Spent a whole hour today laying in a pasture, waiting for a sparkling vampire to show up. Alas, I woke up and looked over, only to find a mound of horse crap. Sigh.
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post #15 of 28 Old 04-22-2010, 10:07 AM
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Nelson had a Farrier because he was the "families and friend's" Farrier. So Nelson ended up having the same guy.

I didn't know much about angles and blood flow at the time and trimming in accordance to the horses conformation - so the work that was being done, I had no idea was not good.

Nelson had long toes, under ran heels, no blood flow, thin soles, lost shoes constantly leaving big holes and cracks in his wall - but I just kept using him and believed what he told me everytime I brought it up "that's just how he is made"

Until one day where he lost another shoe, and my *at that time Farrier* couldn't make it out because he was out of state on a holiday. So my MIL called her friends son and asked if he could come out and put a new shoe on, and he agree'd.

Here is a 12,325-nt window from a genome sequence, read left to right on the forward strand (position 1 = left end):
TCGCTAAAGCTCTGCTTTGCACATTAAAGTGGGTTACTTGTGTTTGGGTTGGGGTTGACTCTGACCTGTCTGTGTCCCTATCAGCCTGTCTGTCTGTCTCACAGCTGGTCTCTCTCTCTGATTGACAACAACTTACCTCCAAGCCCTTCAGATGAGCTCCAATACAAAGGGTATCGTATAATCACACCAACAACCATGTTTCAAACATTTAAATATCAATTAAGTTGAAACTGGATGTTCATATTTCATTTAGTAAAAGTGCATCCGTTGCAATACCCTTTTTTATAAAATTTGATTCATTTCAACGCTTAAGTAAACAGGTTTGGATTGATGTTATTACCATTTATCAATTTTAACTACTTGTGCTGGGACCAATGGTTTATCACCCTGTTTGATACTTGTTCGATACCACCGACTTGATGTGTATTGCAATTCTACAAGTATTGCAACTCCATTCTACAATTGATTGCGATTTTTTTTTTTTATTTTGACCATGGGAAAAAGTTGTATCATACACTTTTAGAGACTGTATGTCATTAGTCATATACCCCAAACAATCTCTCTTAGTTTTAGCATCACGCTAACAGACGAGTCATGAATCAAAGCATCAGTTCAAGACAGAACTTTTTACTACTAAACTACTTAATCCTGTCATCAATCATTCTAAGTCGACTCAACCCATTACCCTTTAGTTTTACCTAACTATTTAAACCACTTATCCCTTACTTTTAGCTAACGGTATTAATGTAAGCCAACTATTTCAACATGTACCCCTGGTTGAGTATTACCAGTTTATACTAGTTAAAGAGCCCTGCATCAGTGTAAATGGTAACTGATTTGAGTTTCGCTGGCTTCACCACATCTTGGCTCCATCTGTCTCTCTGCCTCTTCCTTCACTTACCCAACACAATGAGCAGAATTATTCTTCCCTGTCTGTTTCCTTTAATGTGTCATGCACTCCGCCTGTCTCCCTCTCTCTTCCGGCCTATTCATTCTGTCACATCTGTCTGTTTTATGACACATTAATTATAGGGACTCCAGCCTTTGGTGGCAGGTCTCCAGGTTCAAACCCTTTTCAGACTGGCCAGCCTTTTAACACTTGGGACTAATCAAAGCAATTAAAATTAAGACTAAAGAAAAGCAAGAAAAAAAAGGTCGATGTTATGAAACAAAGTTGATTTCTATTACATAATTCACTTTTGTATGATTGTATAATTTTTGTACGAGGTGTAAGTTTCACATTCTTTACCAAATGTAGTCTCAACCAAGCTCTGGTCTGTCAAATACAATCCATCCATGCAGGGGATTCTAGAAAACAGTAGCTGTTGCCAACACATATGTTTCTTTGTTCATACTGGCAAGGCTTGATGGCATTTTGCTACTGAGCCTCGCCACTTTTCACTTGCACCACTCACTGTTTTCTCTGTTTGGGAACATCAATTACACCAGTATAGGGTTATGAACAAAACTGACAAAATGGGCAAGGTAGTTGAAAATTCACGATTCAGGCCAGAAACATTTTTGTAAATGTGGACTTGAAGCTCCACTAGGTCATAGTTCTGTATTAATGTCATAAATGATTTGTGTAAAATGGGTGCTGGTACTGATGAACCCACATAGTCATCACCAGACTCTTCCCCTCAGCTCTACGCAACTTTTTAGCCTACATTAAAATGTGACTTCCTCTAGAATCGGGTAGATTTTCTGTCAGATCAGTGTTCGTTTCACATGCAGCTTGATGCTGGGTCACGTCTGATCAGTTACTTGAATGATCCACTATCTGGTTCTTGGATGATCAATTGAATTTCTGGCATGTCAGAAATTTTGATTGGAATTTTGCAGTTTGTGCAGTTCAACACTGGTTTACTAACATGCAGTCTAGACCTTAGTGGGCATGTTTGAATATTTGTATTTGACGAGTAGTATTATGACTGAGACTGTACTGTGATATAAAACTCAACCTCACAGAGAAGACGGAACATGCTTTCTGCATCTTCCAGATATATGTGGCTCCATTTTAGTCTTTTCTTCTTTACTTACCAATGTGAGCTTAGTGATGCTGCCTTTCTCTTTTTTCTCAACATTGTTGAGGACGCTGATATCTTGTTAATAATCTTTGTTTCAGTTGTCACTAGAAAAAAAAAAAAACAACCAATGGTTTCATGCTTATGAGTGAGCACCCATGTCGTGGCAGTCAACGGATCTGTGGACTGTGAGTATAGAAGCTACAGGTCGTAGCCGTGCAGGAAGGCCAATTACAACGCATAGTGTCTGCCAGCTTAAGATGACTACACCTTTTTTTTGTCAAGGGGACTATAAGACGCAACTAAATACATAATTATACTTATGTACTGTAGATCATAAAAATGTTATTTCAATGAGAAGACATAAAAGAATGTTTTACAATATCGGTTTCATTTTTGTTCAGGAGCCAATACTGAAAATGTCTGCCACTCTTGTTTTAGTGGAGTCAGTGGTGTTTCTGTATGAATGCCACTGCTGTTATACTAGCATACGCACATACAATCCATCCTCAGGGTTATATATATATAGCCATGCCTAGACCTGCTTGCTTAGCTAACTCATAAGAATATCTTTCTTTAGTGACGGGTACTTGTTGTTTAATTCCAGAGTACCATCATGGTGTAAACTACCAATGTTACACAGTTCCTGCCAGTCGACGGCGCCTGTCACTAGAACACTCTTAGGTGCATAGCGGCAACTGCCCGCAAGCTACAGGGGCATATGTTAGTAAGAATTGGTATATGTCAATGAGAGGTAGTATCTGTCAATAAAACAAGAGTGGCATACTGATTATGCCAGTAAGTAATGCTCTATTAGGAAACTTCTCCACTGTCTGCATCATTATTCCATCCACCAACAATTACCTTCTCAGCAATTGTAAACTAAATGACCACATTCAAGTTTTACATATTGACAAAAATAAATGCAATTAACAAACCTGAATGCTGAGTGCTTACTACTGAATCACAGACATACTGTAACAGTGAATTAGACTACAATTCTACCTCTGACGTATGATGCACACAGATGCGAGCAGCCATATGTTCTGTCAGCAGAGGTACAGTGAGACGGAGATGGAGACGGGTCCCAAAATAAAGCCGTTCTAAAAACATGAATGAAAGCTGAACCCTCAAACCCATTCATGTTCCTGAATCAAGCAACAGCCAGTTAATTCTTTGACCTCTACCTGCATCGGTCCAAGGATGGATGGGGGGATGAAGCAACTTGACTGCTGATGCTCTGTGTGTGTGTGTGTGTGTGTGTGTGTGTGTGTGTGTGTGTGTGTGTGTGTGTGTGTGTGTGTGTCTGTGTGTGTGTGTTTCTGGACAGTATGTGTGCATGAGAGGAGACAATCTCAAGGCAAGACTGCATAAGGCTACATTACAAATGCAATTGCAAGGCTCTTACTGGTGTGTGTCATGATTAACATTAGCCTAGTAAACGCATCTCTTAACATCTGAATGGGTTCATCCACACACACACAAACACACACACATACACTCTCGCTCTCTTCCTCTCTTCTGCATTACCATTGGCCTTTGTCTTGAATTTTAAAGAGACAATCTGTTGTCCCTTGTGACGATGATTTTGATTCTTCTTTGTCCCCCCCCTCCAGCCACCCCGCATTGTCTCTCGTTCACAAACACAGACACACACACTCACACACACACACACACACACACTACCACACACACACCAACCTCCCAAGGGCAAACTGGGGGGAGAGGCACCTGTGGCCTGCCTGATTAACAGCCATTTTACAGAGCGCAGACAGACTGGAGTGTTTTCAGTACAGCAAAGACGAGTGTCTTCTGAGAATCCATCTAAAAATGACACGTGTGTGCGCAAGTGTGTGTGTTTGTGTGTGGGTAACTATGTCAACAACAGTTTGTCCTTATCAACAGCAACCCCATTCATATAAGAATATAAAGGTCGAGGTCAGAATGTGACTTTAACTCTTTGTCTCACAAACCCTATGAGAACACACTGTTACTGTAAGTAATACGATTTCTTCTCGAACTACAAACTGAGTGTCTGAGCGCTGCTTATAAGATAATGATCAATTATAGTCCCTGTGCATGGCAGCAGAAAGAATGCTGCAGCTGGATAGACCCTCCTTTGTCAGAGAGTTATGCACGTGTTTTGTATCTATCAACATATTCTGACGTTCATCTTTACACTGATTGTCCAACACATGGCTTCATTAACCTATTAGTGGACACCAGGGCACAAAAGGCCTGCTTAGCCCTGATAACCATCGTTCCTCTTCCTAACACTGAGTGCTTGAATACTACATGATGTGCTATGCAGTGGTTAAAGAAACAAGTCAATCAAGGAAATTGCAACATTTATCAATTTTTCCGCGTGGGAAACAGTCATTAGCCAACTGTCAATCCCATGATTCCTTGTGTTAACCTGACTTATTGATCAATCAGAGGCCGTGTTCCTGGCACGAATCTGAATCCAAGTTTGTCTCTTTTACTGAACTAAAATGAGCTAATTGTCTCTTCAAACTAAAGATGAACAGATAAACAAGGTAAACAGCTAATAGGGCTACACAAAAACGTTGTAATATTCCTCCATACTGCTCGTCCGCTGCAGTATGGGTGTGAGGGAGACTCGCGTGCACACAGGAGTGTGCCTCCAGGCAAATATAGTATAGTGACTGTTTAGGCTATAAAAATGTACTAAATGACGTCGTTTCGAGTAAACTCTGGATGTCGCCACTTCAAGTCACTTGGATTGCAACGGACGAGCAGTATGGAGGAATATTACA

He showed up and was astounded at the shape of Nelson's feet, and was in shock of his angles and lack of blood flow.

So he became my new Farrier. He spent a whole winter doing corrective shoeing on him, and finally - just this month, he was able to get Nelson to the angles he needs to be.

He's my Farrier now, and I wont go back or look elsewhere because he does a phenominal job and knows his work.

Nelson now, has short toes, he actually has HEELS, and his soles are actually hard! His shoes actually stay on, and his movement has improved greatly.

Before, he didn't trust his heels, so he moved alot on his toes, which limited his movement. Now, that he can use his whole foot for movement, he's improved in his gaits.

I have learnt so much from him as well :)

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post #16 of 28 Old 04-22-2010, 12:56 PM
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Join Date: Apr 2007
Location: MD